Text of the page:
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Report slams Canada’s immigration detention system for treatment of children

|Written By Mallory Hendry

A recent report by the University of Toronto’s International Human Rights Program says Canada’s failure to find other ways to detain children violates its international legal obligations.

Andrew Brouwer, seen here speaking to the Parliamentary Press Gallery in Ottawa at the Sept. 22 press conference releasing the report, says Canada’s immigration detention regime ‘needs a drastic overhaul.’ (Photo: Yolanda Song/International Human Rights Program)

“Canada’s immigration detention regime needs a drastic overhaul,” says Andrew Brouwer, senior counsel of refugee law at Legal Aid Ontario.

“We need to see a pivot away from the current over-reliance on detention of noncitizens. Immigration detention should be a last resort, should never extend more than 90 days and should never be in correctional facilities, as happens far too often at the moment.”

Currently, Canada houses detained children in immigration detention facilities or separates them from their detained parents, the report says.

According to a press release, over the last few years, Canada has held hundreds of children in immigration detention, including those coming from war-torn regions such as Syria.

“According to figures obtained by the IHRP through access to information requests, an average of 242 children were detained each year between 2010 and 2014. These figures are an underestimate because they do not account for all children living with their parents in detention as ‘guests,’ who were not subject to formal detention orders,” states the release.

Mario Bellissimo, of the Bellissimo Law Group, says immigration detention of children in Canada in these circumstances should not even be an option given the “profound impact on children, the alternatives and our role internationally to be a leader in the protection of fundamental human rights.”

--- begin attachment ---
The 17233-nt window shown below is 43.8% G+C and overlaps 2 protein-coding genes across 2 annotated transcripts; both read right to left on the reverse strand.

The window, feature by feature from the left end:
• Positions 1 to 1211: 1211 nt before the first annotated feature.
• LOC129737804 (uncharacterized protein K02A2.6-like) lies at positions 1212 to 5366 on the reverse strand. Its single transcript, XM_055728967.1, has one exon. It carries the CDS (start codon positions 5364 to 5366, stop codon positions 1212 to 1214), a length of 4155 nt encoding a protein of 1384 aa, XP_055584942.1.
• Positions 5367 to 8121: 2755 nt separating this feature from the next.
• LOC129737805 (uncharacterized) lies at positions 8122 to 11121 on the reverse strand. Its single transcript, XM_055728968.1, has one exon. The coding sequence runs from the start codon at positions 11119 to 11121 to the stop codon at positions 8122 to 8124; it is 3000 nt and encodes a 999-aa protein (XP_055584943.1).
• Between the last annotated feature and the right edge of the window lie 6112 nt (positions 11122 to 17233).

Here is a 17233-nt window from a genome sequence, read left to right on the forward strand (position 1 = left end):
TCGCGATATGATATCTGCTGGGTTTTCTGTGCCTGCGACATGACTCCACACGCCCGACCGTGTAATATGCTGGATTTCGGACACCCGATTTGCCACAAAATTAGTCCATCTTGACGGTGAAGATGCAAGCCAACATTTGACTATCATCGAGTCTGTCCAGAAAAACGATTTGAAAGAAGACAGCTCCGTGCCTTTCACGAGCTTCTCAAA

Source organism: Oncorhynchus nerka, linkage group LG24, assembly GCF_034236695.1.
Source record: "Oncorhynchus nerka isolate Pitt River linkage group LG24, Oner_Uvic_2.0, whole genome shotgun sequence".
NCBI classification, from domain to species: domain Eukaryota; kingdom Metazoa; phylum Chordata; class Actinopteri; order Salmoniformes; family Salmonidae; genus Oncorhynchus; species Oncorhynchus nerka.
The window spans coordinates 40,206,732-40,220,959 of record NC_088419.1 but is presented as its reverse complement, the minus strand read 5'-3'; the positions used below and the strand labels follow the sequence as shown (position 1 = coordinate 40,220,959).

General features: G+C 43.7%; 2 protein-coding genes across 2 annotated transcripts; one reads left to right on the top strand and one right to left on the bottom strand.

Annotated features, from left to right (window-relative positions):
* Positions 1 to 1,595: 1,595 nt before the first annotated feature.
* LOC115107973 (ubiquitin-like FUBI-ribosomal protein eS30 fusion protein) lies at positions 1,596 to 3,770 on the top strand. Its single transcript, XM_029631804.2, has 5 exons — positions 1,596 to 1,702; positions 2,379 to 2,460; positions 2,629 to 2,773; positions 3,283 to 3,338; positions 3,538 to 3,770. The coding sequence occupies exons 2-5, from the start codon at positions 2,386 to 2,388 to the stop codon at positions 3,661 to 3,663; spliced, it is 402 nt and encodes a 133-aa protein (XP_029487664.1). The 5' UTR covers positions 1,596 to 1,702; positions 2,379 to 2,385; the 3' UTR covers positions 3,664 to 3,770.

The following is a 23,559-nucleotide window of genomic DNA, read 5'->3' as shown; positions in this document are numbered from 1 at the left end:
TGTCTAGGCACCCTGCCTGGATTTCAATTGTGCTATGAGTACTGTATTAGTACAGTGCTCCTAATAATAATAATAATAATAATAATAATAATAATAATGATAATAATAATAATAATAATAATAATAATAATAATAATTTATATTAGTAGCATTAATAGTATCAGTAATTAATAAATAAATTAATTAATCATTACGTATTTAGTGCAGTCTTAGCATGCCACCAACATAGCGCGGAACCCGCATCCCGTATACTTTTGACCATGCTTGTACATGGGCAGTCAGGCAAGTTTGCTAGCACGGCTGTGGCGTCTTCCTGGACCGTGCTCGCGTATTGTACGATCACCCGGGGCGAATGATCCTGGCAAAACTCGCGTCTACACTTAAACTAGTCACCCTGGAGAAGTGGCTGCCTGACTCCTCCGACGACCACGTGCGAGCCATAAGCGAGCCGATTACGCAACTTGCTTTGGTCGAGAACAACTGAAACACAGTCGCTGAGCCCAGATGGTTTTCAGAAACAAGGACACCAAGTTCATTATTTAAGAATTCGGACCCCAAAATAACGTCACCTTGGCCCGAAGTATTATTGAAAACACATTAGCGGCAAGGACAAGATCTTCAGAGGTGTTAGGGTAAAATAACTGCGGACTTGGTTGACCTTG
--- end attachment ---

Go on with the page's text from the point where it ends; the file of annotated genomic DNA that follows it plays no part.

“This report is a significant, robust and timely contribution to the advancement of immigration law and policy,” he adds.

Brouwer says children and other vulnerable persons, such as the mentally ill, should never be detained for immigration purposes. The practice of separating families for immigration detention purposes should be a last resort in the “most extreme situations” and even then only for short periods of time, he says. Alternatives to detention must be implemented, he adds.

Despite signing and ratifying the 1990 Convention on the Rights of the Child, the report alleges Canada has not “adequately incorporated” the best interests of children into the Immigration and Refugee Protections Act.

The report notes the Supreme Court of Canada has ruled on the CRC’s application in Canada a few times. In Baker v. Canada (Minister of Citizenship and Immigration), a landmark decision, the court said “the values reflected in international human rights law may help inform the contextual approach to statutory interpretation and judicial review,” and more recently, in De Guzman v. Canada (Minister of Citizenship and Immigration), the court stated “a legally binding international human rights instrument to which Canada is signatory is determinative of how IRPA must be interpreted and applied, in the absence of a contrary legislative intention.”

Brouwer agrees Canada’s immigration detention practices are below international standards, calling them disturbing. He points out they have been the subject of “repeated criticism by UN bodies.”

“Housing or detaining children in detention facilities is always contrary to their best interests, and is inconsistent with our obligations under international law, not to mention our shared values as Canadians,” Brouwer says. “But the report shows that jailing their parents — who have committed no crime — and separating them from their children is equally harmful.”

Some of the children held in detention centres or separated from their detained parents were born here and have Canadian citizenship, which Brouwer says, “in some ways is the most shocking part of the story.”

The 70-page report explores what it calls the “deficient legal underpinnings and detrimental practical implications” of Canadian immigration detention for children.

It also makes 11 recommendations that would bring Canada in line with its international human rights obligations, including suggesting alternative models to detention and family separation.

Children and families with children should be accommodated in less harmful ways, says the report, suggesting more “community-based” alternatives such as giving the families reporting obligations, having them make a financial deposit, requiring a guarantor or even electronic monitoring.

The report calls for policy and legislative reforms, referring to recommendations made in another IHRP report from 2015.


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